In November 2008, we received notice that Teva Pharmaceuticals (Teva) submitted an ANDA to the FDA requesting permission to manufacture and market a generic version of Truvada. In the notice, Teva alleges that two of the patents associated with emtricitabine, owned by Emory University and licensed exclusively to us, are invalid, unenforceable and/or will not be infringed by Teva's manufacture, use or sale of a generic fixed-dose combination of emtricitabine and tenofovir disoproxil fumarate. In December 2008, we filed a lawsuit in U.S. District Court for the Southern District of New York against Teva for infringement of the two emtricitabine patents. In March 2009, we received notice that Teva submitted an ANDA to the FDA requesting permission to manufacture and market a generic fixed-dose combination of emtricitabine, tenofovir disoproxil fumarate and efavirenz. In the notice, Teva challenged the same two emtricitabine patents. In May 2009, we filed another lawsuit in U.S. District Court for the Southern District of New York against Teva for infringement of the two emtricitabine patents, and this lawsuit was consolidated with the lawsuit filed in December 2008. In January 2010, we received notice that Teva submitted an ANDA to the FDA requesting permission to manufacture and market a generic version of Viread. In the notice, Teva challenged four of the tenofovir disoproxil fumarate patents protecting Viread. In January 2010, we also received notices from Teva amending its ANDAs related to generic versions of our Atripla and Truvada products. In the notice related to Teva's ANDA for a generic version of Atripla, Teva challenged four patents related to tenofovir disoproxil fumarate, two additional patents related to emtricitabine and two patents related to efavirenz. In the notice related to Teva's ANDA for a generic version of Truvada, Teva challenged four patents related to tenofovir disoproxil fumarate and two additional patents related to emtricitabine. In March 2010, we filed lawsuits against Teva for infringement of the four Viread patents and two additional emtricitabine patents. In March 2010, Bristol-Myers Squibb Company and Merck filed a lawsuit against Teva for infringement of the patents related to efavirenz. Because we filed our lawsuits within the requisite 45-day period provided in the Hatch Waxman Act, there were stays preventing FDA approval of Teva's ANDAs for 30 months or until a district court decision adverse to the patents. The 30-month stay for all three Teva ANDAs expired in July 2012. In April 2013, we and Teva reached an agreement to settle the ongoing patent litigation concerning the four patents that protect tenofovir disoproxil fumarate in Atripla, Truvada and Viread. Under the agreement, Teva will be allowed to launch a generic version of Viread on December 15, 2017. The settlement agreement was filed with the Federal Trade Commission and Department of Justice as required by law. On October 1, 2013, the court’s dismissal of the case pursuant to the settlement agreement between the parties became final. A trial in the lawsuit against Teva related to the U.S. patents protecting emtricitabine in Atripla and Truvada was held in October 2013. In February 2014, we and Teva reached an agreement in principle to settle the ongoing patent litigation concerning the emtricitabine patents that protect Atripla and Truvada. The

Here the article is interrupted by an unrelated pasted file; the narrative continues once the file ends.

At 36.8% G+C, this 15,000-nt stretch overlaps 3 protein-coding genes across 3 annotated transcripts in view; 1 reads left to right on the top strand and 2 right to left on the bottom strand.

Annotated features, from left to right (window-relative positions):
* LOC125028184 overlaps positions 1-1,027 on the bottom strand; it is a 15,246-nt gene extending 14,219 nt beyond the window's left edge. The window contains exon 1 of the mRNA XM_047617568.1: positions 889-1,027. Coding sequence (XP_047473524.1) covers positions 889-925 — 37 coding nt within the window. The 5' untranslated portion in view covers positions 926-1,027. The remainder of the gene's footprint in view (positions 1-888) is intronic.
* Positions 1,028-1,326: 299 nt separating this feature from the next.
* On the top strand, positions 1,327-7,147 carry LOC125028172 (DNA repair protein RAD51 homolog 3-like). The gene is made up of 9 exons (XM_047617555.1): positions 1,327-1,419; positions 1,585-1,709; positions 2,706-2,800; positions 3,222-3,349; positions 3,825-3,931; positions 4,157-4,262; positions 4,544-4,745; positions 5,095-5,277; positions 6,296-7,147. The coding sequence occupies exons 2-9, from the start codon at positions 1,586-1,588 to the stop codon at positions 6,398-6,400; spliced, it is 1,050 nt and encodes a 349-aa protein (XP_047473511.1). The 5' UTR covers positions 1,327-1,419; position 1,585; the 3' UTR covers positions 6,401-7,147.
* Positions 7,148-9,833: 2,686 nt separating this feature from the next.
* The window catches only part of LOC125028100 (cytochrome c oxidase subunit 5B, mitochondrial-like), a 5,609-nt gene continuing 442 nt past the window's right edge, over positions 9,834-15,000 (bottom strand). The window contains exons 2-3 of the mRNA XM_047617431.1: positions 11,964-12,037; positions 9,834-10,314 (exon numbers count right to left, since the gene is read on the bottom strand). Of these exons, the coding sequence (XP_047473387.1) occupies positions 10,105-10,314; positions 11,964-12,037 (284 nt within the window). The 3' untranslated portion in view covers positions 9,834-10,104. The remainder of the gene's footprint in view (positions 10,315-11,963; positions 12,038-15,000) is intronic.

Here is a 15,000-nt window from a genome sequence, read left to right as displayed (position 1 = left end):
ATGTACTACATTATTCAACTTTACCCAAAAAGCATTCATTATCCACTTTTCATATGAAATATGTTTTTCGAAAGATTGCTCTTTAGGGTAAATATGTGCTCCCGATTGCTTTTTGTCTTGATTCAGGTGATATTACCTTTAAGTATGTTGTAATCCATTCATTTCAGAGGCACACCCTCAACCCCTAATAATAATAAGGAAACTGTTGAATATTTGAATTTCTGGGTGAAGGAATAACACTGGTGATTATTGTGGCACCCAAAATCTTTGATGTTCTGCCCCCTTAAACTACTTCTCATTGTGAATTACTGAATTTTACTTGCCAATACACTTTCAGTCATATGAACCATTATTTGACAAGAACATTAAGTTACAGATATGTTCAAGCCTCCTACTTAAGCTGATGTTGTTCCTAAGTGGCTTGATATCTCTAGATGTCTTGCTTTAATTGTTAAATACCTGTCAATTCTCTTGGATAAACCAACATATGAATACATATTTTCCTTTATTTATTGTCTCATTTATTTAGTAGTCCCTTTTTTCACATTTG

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terms of the settlement agreement are confidential. The settlement agreement will be filed with the Federal Trade Commission and Department of Justice as required by law.
In November 2011, we received notice that Teva submitted an abbreviated new drug submission (ANDS) to the Canadian Minister of Health requesting permission to manufacture and market a generic fixed-dose combination of emtricitabine and tenofovir disoproxil fumarate. In the notice, Teva alleges that three of the patents associated with Truvada are invalid, unenforceable and/or will not be infringed by Teva's manufacture, use or sale of a generic version of Truvada. In January 2012, we filed a lawsuit against Teva in the Federal Court of Canada seeking an order of prohibition against approval of this ANDS.